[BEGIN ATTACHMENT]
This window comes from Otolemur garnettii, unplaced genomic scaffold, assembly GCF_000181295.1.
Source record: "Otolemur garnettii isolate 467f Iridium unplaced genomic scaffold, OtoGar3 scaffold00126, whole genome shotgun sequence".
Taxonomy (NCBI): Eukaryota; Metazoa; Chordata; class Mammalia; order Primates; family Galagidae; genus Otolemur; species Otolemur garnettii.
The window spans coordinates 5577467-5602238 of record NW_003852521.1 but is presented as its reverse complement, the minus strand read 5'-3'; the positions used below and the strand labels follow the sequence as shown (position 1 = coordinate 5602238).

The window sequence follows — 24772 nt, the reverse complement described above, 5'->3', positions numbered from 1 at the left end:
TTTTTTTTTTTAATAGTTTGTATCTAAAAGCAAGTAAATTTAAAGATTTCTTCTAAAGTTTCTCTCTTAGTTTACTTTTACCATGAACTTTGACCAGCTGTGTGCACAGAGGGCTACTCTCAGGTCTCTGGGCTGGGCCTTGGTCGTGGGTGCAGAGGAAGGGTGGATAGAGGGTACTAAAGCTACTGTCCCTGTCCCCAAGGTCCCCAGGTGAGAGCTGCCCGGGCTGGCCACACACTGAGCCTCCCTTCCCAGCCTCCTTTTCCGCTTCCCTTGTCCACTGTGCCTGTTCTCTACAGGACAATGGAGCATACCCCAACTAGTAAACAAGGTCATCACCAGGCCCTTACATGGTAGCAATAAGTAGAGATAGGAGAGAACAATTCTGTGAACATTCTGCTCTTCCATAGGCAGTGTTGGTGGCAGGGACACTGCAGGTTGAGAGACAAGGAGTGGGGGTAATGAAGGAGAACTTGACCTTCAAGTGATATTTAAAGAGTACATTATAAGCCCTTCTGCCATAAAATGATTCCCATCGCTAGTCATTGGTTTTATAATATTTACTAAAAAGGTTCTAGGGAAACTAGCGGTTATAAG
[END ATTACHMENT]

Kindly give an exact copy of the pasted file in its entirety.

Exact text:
This window comes from Otolemur garnettii, unplaced genomic scaffold, assembly GCF_000181295.1.
Source record: "Otolemur garnettii isolate 467f Iridium unplaced genomic scaffold, OtoGar3 scaffold00126, whole genome shotgun sequence".
Taxonomy (NCBI): Eukaryota; Metazoa; Chordata; class Mammalia; order Primates; family Galagidae; genus Otolemur; species Otolemur garnettii.
The window spans coordinates 5577467-5602238 of record NW_003852521.1 but is presented as its reverse complement, the minus strand read 5'-3'; the positions used below and the strand labels follow the sequence as shown (position 1 = coordinate 5602238).

The window sequence follows — 24772 nt, the reverse complement described above, 5'->3', positions numbered from 1 at the left end:
TTTTTTTTTTTAATAGTTTGTATCTAAAAGCAAGTAAATTTAAAGATTTCTTCTAAAGTTTCTCTCTTAGTTTACTTTTACCATGAACTTTGACCAGCTGTGTGCACAGAGGGCTACTCTCAGGTCTCTGGGCTGGGCCTTGGTCGTGGGTGCAGAGGAAGGGTGGATAGAGGGTACTAAAGCTACTGTCCCTGTCCCCAAGGTCCCCAGGTGAGAGCTGCCCGGGCTGGCCACACACTGAGCCTCCCTTCCCAGCCTCCTTTTCCGCTTCCCTTGTCCACTGTGCCTGTTCTCTACAGGACAATGGAGCATACCCCAACTAGTAAACAAGGTCATCACCAGGCCCTTACATGGTAGCAATAAGTAGAGATAGGAGAGAACAATTCTGTGAACATTCTGCTCTTCCATAGGCAGTGTTGGTGGCAGGGACACTGCAGGTTGAGAGACAAGGAGTGGGGGTAATGAAGGAGAACTTGACCTTCAAGTGATATTTAAAGAGTACATTATAAGCCCTTCTGCCATAAAATGATTCCCATCGCTAGTCATTGGTTTTATAATATTTACTAAAAAGGTTCTAGGGAAACTAGCGGTTATAAG